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Using blockchain to store academic accreditations

Authors: Luiz Gustavo Ferraz Aoqui (IBM) and Andrei Moskalev (Intela)


Fake academic diplomas have been around ever since receiving one generated value. In 1924 the United States Congress held hearings regarding diploma scams and from 1980s to early 1990s the FBI had a task force called DipScam whose goal was to track and take down these fraudulent operations 1.

With the rise of the Internet in the 2000s, diploma mills have become a billion dollar industry 2. Axact, a company based in Pakistan but with business all over the world, sold over 215,000 fake diplomas in 2015, earning 51 million dollars in a single year 3 4.

One of the aspects that render fake diplomas effective, and thus sought after by thousands of people, is the difficulty in distinguishing a genuine but not very well-known academic institution from a fraudulent one 5. Globalization has magnified this issue, as more people are crossing borders in search for new opportunities. Companies, universities and other institutions need to deal with an increasing number of accreditation issuers.

Digitizing these documents is a natural next step required to cope with the threats of diploma mills. Cryptographic technologies such as digital signatures can help improve trust in the authenticity of a document, but they don't solve all the problems. Digital records must be stored in a secure and durable media, which is often centralized within storage providers or private owned infrastructure.

A blockchain network can be used to store these documents. It would offer a tamper-proof record of all transactions related to a diploma and it would have all relevant parties involved (educational institutions, learners, companies, government etc) working together, validating and endorsing these transactions to reach consensus regarding which documents are authentic and which ones should be rejected.


Documentorum is a project that aims to provide easy and fast validation of academic records and other types of documents. It will handle all stages of the verification process of a document, from confirming the issuing institution is properly accredited, to validating if a physical copy presented to someone matches the digital record stored in the blockchain.

The initial implementation uses a Hyperledger Fabric blockchain to store digital certificates issued upon completion of online courses, but it will soon expand to support other scenarios.


In this section we list some of the challenges identified during the project.


  • How to identify learners across multiple institutions? Learners will interact with multiple institutions along their life so they should be able to maintain their identity across them.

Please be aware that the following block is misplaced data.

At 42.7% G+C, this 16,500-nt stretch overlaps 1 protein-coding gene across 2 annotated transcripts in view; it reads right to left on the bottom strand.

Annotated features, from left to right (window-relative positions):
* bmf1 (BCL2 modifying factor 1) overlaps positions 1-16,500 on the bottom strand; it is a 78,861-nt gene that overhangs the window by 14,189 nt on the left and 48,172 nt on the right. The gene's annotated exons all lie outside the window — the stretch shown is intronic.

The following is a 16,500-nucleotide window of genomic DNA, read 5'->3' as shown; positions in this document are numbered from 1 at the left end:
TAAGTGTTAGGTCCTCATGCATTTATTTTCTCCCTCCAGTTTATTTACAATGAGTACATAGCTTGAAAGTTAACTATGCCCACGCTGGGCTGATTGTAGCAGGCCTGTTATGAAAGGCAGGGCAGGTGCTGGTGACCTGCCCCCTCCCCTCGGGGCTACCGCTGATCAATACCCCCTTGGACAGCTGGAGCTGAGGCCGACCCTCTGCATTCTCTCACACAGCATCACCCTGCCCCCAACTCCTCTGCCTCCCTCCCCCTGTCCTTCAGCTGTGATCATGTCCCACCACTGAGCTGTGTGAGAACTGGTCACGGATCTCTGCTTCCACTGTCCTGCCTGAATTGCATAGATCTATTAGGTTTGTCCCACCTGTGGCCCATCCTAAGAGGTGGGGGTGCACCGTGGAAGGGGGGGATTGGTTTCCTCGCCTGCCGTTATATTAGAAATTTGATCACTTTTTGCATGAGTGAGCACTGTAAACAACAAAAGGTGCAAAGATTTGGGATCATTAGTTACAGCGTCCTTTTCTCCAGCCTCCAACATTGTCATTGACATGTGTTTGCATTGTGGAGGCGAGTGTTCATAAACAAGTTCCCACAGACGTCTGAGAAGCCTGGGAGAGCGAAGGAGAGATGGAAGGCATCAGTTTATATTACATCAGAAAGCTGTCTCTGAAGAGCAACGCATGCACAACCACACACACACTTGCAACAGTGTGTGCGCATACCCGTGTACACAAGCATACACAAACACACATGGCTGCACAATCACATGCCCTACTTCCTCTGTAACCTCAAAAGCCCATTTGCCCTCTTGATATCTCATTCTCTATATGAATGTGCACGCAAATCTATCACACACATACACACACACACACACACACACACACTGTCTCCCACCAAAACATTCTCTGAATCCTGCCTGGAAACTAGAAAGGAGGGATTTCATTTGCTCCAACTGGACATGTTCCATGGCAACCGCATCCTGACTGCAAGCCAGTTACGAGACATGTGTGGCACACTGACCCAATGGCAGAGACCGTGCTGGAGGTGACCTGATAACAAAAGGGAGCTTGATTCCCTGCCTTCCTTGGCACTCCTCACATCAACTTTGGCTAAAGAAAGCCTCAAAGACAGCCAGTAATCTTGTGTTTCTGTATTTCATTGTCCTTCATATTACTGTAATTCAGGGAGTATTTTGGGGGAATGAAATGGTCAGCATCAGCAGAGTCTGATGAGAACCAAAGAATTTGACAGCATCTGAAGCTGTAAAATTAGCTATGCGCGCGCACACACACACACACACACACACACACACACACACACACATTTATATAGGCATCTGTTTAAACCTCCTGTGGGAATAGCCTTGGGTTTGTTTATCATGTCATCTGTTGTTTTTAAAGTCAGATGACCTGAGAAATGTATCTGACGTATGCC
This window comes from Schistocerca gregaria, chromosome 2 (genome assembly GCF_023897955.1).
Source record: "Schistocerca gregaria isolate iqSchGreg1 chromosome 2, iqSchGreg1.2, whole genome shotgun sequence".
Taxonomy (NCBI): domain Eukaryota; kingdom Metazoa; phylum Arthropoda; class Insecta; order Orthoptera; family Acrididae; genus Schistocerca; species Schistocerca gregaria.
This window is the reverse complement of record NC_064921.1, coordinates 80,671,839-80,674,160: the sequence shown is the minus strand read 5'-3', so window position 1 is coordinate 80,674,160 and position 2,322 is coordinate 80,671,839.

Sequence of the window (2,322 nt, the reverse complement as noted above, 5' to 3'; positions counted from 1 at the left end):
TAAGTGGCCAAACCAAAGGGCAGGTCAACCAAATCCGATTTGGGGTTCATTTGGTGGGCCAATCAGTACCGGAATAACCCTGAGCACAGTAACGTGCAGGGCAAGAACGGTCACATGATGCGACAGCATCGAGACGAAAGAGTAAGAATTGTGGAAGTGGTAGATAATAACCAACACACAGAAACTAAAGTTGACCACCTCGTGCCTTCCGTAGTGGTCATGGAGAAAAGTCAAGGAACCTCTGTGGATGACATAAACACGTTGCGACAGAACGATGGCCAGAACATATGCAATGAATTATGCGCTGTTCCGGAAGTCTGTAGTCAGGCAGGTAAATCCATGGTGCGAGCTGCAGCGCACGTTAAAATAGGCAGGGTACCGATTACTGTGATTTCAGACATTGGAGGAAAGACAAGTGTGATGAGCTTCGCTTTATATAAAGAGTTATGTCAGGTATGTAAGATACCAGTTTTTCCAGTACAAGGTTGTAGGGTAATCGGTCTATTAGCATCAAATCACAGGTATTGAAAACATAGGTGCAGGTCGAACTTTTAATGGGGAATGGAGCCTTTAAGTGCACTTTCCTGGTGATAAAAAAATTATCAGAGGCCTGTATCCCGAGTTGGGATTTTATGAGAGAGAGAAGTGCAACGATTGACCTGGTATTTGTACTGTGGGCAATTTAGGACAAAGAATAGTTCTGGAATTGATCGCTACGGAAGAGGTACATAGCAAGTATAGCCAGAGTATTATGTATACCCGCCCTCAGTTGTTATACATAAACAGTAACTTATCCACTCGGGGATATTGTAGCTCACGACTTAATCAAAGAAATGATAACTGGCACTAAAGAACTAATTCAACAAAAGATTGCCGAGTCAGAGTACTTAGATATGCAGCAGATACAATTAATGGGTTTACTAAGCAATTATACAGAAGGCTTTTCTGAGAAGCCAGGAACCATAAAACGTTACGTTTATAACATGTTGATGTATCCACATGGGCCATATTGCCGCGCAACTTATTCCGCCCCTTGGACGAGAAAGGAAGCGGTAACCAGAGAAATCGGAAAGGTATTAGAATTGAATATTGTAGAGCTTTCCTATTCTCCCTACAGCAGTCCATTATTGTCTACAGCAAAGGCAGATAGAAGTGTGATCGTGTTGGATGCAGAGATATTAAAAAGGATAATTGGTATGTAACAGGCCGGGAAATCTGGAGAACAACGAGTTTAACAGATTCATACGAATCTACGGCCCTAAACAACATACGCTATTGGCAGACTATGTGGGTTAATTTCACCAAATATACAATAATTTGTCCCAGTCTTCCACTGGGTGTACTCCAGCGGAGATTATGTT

• How do learners maintain their profile information in a blockchain environment? Learners should be able to control what information is stored about them, even in an append-only environment such as a blockchain.

Privacy and data sovereignty

  • How do we control how data is shared? Learners should be the sole owner of their own information and should be able to control what data is shared, with who this data is share, when the data will be initially shared and for how long this data will shared.
  • How do institutions share information about a learner without violating their privacy? In order for the blockchain to be truly useful, all parties involved should be able to collaborate with each other (governments endorse diplomas issued by an university, an employer validates a candidate's qualifications etc.), but this exchange of information should respect the privacy of its users.

Public vs. permissioned

  • Should a system like this use a public or a permissioned blockchain? Public blockchains allow full transparency and decentralization as all transactions are available to everyone to validate them and anyone can join the network. But this also limits the amount and type of information that can be stored. Transactions also often require a fee be paid in order for them to be submitted. A permissioned blockchain has more control over who can join be part of it, so data can be stored in-chain more liberally, but it risks becoming an oligarchy.

Off-chain storage

  • How and when to use off-chain storage for additional metadata abut a document? Blockchains are known to have scalability issues, so it is a common practice to separate larger chunks of metadata (often in binary format, like PDFs and images) and store them off-chain, having only a reference or a cryptographic hash stored in-chain. This allows greater flexibility as to what formats of documents can be handled, but this leads to a hard dependency to whatever storage mechanism is used.


Blockchains have the potential to solve the issue of fake diplomas whilst also providing better privacy and streamlining processes that involves multiple independent parties.

But in order for this to become a reality there are still challenges that need to be solved.

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